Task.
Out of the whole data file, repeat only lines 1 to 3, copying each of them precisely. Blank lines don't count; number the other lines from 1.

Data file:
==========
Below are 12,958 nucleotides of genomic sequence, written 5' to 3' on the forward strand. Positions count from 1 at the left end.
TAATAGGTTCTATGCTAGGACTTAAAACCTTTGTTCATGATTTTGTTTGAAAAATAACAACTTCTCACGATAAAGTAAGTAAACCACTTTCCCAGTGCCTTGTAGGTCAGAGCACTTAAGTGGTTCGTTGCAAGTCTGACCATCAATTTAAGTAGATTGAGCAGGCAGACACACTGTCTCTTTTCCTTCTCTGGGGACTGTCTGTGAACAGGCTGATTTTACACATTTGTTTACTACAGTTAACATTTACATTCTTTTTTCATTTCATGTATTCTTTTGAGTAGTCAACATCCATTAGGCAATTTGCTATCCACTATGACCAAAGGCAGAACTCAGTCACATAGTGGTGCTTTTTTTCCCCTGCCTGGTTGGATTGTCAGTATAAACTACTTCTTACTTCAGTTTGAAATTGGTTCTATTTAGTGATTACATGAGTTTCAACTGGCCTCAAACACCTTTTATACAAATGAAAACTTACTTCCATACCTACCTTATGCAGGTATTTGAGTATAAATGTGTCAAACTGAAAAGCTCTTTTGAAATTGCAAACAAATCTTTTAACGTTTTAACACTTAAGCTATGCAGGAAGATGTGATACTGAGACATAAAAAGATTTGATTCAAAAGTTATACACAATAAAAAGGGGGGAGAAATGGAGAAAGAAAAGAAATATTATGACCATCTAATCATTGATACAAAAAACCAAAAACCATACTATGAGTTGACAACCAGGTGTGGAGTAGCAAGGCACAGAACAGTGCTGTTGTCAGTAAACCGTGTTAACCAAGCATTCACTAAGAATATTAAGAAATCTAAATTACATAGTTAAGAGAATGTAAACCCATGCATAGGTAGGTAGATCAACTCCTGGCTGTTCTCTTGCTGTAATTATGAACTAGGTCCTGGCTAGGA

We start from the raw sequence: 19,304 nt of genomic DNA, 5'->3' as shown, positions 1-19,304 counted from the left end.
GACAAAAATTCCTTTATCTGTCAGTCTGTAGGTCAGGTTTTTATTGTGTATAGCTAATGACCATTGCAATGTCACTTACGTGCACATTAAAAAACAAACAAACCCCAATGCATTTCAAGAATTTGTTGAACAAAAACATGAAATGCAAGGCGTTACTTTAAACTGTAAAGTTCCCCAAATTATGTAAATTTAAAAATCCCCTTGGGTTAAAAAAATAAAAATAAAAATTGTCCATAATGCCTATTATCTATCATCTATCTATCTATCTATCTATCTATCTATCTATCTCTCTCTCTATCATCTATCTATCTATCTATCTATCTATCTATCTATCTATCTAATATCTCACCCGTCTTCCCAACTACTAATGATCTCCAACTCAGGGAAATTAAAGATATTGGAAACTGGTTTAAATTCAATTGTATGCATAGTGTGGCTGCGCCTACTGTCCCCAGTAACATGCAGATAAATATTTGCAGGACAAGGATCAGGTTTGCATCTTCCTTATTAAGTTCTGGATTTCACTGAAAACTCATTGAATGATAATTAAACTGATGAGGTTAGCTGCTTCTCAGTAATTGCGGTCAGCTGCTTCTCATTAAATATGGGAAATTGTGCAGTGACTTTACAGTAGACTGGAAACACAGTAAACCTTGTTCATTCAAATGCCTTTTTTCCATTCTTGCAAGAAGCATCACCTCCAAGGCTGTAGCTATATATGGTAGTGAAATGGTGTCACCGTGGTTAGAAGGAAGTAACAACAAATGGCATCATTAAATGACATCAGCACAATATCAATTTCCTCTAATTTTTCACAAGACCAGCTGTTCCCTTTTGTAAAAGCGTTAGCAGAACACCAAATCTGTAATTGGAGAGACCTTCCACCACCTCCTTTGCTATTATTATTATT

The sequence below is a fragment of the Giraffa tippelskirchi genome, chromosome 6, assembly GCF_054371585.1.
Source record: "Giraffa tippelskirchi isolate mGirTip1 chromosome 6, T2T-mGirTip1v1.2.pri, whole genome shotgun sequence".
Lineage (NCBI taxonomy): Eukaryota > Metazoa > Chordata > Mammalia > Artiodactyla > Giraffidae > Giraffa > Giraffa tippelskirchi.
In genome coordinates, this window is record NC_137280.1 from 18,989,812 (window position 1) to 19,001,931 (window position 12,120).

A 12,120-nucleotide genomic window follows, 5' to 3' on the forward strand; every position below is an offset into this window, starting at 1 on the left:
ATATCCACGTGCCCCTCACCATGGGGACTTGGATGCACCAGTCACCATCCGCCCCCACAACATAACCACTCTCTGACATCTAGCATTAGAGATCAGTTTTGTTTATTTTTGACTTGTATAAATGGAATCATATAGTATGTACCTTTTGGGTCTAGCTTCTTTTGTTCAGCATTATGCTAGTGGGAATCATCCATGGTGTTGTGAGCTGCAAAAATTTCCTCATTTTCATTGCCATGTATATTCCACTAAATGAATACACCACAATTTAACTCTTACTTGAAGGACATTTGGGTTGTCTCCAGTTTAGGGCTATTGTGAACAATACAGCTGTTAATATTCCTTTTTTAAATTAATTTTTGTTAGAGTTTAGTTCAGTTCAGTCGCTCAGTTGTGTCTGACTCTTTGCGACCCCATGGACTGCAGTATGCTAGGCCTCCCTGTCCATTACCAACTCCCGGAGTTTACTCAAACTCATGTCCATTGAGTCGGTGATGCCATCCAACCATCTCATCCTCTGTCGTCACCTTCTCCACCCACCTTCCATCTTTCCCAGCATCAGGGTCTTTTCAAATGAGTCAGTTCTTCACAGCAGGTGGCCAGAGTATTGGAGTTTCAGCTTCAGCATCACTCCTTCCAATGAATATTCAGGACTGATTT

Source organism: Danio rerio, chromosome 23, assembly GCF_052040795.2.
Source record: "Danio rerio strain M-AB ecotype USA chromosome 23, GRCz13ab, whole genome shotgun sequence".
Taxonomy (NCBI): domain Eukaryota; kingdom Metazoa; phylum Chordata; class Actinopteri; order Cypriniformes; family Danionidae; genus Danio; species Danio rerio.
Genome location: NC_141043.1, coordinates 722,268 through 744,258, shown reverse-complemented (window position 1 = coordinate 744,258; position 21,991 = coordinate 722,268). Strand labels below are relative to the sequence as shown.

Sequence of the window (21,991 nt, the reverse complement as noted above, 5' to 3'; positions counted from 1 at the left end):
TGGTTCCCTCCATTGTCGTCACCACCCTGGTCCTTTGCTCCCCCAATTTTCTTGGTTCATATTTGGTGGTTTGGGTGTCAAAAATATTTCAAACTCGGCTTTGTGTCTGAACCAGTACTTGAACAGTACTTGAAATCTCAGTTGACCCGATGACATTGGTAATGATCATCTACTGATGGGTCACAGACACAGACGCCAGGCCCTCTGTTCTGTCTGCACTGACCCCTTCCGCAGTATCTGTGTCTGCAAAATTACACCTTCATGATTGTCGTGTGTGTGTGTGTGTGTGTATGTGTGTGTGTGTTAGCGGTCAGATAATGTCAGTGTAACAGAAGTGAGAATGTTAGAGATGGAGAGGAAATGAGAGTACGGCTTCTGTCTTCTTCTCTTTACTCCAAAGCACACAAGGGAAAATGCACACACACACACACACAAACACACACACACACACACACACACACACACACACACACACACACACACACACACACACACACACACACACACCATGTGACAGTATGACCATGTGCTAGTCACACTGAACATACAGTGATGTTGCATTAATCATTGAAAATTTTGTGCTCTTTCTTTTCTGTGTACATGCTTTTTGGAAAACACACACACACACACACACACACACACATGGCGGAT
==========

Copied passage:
Below are 12,958 nucleotides of genomic sequence, written 5' to 3' on the forward strand. Positions count from 1 at the left end.
TAATAGGTTCTATGCTAGGACTTAAAACCTTTGTTCATGATTTTGTTTGAAAAATAACAACTTCTCACGATAAAGTAAGTAAACCACTTTCCCAGTGCCTTGTAGGTCAGAGCACTTAAGTGGTTCGTTGCAAGTCTGACCATCAATTTAAGTAGATTGAGCAGGCAGACACACTGTCTCTTTTCCTTCTCTGGGGACTGTCTGTGAACAGGCTGATTTTACACATTTGTTTACTACAGTTAACATTTACATTCTTTTTTCATTTCATGTATTCTTTTGAGTAGTCAACATCCATTAGGCAATTTGCTATCCACTATGACCAAAGGCAGAACTCAGTCACATAGTGGTGCTTTTTTTCCCCTGCCTGGTTGGATTGTCAGTATAAACTACTTCTTACTTCAGTTTGAAATTGGTTCTATTTAGTGATTACATGAGTTTCAACTGGCCTCAAACACCTTTTATACAAATGAAAACTTACTTCCATACCTACCTTATGCAGGTATTTGAGTATAAATGTGTCAAACTGAAAAGCTCTTTTGAAATTGCAAACAAATCTTTTAACGTTTTAACACTTAAGCTATGCAGGAAGATGTGATACTGAGACATAAAAAGATTTGATTCAAAAGTTATACACAATAAAAAGGGGGGAGAAATGGAGAAAGAAAAGAAATATTATGACCATCTAATCATTGATACAAAAAACCAAAAACCATACTATGAGTTGACAACCAGGTGTGGAGTAGCAAGGCACAGAACAGTGCTGTTGTCAGTAAACCGTGTTAACCAAGCATTCACTAAGAATATTAAGAAATCTAAATTACATAGTTAAGAGAATGTAAACCCATGCATAGGTAGGTAGATCAACTCCTGGCTGTTCTCTTGCTGTAATTATGAACTAGGTCCTGGCTAGGA

We start from the raw sequence: 19,304 nt of genomic DNA, 5'->3' as shown, positions 1-19,304 counted from the left end.